Those expecting the latest chapter in the wild rock’n’roll saga by the Jim Jones Revue, will surely be blown away listening to their brand new album The Savage Heart (out October 15). Although the first official single by Jim Jones and company, “It’s Gotta Be About Me,” follows the powerful rock’n’roll line drawn in the last four years (even being hailed as the “Greatest rock’n ‘roll in the world right now”) the entire album contains a variety of styles and sounds more sought than the previous releases, offering a mix between rock’n’roll, gospel, doo-wop and a certain voodoo atmosphere, thrown perfectly into 2012. A lot of credit for this transformation, or rather, this conscious return to swampy roots, goes to the presence in the album, helped along by Jim Sclavunos (Grinderman/Nick Cave & The Bad Seeds), who previously worked with the band on Burning Your House Down, and to “spiritual advisor” Nick Lowe (English rock’n’blues legend, as well as Damned and Elvis Costello’s producer, to name a few, and away for years from the mainstream circus).

However, as Rupert Norton (guitar) says, the greatest contribution comes from the advent of Henri Herbert, all the way from France, on piano, who, after joining the band last year during their European tour, became a stable member of the Jim Jones Revue, diversifying the band’s piano vocabulary. Due to his musical background, ranging from boogie-woogie to blues as well as rock and roll of course, “he has reshaped the musical approach of the entire band,” said Norton, who refers to his colleague as the “Professor of Piano”.

Listening to this album over and over again, I can really understand that this return to the roots is not a step backwards for the Jim Jones Revue, on the contrary, it is another barrier broken at full speed as they hurdle toward a perfect and modern power-rock experience. For those like me, who have followed the band’s evolution over the years, The Savage Heart would appear, with good reason, the logical consequence of the process of music personalization which began with Burning Your House Down. In short, we are no longer in front of a wild jam-session between Jerry Lee Lewis on amphetamines and MC5. Jim Sclavunos and Jim Abbiss (Arctic Monkeys, DJ Shadow),  who were called in to mix the album, give an even more personal sound in comparison to the early rampant rock’n’roll approach (the first self-titled LP The Jim Jones Revue, was recorded in just 48 hours).  They combine, at the same time power, tradition, modernity, and why not, Radiophonic potentiality.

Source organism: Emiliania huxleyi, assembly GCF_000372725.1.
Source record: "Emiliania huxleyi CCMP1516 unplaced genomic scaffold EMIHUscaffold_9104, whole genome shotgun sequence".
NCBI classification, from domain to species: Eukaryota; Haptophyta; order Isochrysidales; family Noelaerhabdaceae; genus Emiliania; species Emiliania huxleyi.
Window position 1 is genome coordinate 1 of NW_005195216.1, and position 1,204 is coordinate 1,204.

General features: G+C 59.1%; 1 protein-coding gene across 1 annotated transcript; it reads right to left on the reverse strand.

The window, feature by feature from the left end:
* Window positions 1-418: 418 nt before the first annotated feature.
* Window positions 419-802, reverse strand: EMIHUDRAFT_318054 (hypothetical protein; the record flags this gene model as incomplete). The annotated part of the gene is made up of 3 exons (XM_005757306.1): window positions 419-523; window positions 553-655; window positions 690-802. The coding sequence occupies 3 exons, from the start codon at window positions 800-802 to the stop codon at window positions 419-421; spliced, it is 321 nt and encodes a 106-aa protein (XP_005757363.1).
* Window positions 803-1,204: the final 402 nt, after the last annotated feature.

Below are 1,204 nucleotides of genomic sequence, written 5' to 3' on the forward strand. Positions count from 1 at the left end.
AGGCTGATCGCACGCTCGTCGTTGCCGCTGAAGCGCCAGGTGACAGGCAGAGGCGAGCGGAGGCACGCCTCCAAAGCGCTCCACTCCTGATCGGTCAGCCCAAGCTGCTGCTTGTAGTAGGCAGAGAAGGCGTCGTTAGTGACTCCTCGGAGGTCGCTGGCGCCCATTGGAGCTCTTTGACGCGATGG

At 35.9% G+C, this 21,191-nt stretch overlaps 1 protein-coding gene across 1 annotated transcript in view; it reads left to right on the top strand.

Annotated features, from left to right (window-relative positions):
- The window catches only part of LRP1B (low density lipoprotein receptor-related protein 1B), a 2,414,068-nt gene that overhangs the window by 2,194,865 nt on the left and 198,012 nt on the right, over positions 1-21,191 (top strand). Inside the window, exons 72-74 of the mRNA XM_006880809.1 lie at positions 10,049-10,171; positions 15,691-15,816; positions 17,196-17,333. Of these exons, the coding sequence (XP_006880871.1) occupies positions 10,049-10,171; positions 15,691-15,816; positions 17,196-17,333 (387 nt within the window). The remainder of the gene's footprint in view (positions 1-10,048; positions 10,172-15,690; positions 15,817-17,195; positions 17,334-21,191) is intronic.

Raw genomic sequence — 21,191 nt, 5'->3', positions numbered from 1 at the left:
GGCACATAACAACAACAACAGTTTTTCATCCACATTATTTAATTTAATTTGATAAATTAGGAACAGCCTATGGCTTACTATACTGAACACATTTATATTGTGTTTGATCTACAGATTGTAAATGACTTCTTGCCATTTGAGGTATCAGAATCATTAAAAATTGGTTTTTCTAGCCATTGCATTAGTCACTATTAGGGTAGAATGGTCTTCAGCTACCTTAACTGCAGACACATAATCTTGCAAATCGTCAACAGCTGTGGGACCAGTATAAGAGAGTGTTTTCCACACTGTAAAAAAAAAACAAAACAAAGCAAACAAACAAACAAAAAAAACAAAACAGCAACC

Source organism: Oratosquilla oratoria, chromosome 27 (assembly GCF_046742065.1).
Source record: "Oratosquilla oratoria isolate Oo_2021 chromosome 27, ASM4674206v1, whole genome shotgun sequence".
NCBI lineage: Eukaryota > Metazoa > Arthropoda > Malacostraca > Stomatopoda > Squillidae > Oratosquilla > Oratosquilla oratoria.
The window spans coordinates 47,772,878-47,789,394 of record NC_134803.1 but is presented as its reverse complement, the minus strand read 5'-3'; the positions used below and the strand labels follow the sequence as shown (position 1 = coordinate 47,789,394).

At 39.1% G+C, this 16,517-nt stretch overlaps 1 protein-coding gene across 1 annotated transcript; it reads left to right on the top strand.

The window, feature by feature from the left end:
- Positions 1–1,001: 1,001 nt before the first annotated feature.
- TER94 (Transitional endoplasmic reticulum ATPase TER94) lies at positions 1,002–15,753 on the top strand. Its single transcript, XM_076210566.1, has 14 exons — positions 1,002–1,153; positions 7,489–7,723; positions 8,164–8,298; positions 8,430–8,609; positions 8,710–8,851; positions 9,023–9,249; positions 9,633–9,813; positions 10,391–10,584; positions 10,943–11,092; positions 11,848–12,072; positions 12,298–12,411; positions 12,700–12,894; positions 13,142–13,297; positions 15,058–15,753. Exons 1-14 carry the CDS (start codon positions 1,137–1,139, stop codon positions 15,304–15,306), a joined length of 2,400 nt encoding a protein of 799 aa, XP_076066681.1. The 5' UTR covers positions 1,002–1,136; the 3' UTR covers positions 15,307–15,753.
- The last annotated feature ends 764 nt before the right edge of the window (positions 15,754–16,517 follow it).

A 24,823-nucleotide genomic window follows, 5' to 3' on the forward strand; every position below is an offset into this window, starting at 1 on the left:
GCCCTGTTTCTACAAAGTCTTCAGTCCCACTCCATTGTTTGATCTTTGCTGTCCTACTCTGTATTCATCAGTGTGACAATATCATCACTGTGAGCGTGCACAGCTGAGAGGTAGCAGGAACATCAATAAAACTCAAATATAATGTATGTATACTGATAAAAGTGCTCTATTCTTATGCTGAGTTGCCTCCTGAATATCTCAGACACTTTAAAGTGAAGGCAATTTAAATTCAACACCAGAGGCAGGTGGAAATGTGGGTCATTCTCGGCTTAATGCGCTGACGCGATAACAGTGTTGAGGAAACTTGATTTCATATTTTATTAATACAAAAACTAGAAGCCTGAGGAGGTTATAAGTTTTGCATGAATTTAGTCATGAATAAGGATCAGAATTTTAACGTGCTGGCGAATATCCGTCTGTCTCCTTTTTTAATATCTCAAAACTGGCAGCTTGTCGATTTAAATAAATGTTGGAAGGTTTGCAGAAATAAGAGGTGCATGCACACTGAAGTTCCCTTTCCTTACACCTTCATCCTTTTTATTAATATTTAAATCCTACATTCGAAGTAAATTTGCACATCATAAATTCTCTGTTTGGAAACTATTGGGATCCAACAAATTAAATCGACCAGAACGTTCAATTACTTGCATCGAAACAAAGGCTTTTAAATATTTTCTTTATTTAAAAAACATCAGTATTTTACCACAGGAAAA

On the one hand, songs like “It’s Gotta Be About Me,” “Catastrophe” and “Never Let You Go” are children born of the previous album. They’re soaked in rock’n’roll and boogie as they are enriched by Jim’s voice. They’re even walk that fine line between wild and grotesque, pushing and reaching extreme levels.

But, on the other hand, tracks like “Chain Gang” and the tribal “In And Out Of Harm’s Way,” where chorus and percussion, at a slow and pounding pace, take you on the banks of the muddy and foggy Mississippi, show that the musical journey is in full swing, penetrating more and more through the deepest heart of darkness. In addition, as to render proper credit to Henri Herbert’s presence on the album, you have the closing track, “Midnight Oceans & The Savage Heart.” It is a doo wop ballad played exclusively on piano. It is an audibly heavy atmosphere filled with the smoke of one last cigarette slowly burning on the jukebox, just before finally turning off the lights.

Ultimately, The Savage Heart sounds very new and different compared to the previous albums. It could be a turning point in the Jim Jones Revue’s career, which, after years of wild rock’n’roll, defines a deeply personal sound. Of course, at first, fans will be divided, I was; but, as we learned during last year, success is not dressed in black or white, but we can find it among the thousands of fascinating shades of gray.